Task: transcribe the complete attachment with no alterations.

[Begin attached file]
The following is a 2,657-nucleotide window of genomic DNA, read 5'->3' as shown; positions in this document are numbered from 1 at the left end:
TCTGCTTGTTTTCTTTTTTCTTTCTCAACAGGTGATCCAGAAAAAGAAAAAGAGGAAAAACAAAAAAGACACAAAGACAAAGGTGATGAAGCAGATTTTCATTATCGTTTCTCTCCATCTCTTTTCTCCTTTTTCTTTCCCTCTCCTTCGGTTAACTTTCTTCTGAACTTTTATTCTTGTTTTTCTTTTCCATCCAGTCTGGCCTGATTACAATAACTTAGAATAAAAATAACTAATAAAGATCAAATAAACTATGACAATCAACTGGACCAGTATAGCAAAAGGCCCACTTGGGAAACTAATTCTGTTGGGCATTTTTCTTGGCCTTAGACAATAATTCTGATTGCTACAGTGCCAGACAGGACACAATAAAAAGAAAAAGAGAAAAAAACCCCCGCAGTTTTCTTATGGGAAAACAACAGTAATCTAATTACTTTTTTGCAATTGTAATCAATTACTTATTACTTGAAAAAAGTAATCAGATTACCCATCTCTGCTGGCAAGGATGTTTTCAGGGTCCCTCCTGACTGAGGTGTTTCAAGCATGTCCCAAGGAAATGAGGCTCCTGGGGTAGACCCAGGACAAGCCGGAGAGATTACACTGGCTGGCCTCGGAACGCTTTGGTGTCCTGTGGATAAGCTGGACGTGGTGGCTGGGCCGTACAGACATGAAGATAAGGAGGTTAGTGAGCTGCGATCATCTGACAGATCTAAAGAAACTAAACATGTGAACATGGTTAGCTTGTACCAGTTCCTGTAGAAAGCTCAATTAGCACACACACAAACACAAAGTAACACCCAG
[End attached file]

The following is a 2,657-nucleotide window of genomic DNA, read 5'->3' as shown; positions in this document are numbered from 1 at the left end:
TCTGCTTGTTTTCTTTTTTCTTTCTCAACAGGTGATCCAGAAAAAGAAAAAGAGGAAAAACAAAAAAGACACAAAGACAAAGGTGATGAAGCAGATTTTCATTATCGTTTCTCTCCATCTCTTTTCTCCTTTTTCTTTCCCTCTCCTTCGGTTAACTTTCTTCTGAACTTTTATTCTTGTTTTTCTTTTCCATCCAGTCTGGCCTGATTACAATAACTTAGAATAAAAATAACTAATAAAGATCAAATAAACTATGACAATCAACTGGACCAGTATAGCAAAAGGCCCACTTGGGAAACTAATTCTGTTGGGCATTTTTCTTGGCCTTAGACAATAATTCTGATTGCTACAGTGCCAGACAGGACACAATAAAAAGAAAAAGAGAAAAAAACCCCCGCAGTTTTCTTATGGGAAAACAACAGTAATCTAATTACTTTTTTGCAATTGTAATCAATTACTTATTACTTGAAAAAAGTAATCAGATTACCCATCTCTGCTGGCAAGGATGTTTTCAGGGTCCCTCCTGACTGAGGTGTTTCAAGCATGTCCCAAGGAAATGAGGCTCCTGGGGTAGACCCAGGACAAGCCGGAGAGATTACACTGGCTGGCCTCGGAACGCTTTGGTGTCCTGTGGATAAGCTGGACGTGGTGGCTGGGCCGTACAGACATGAAGATAAGGAGGTTAGTGAGCTGCGATCATCTGACAGATCTAAAGAAACTAAACATGTGAACATGGTTAGCTTGTACCAGTTCCTGTAGAAAGCTCAATTAGCACACACACAAACACAAAGTAACACCCAG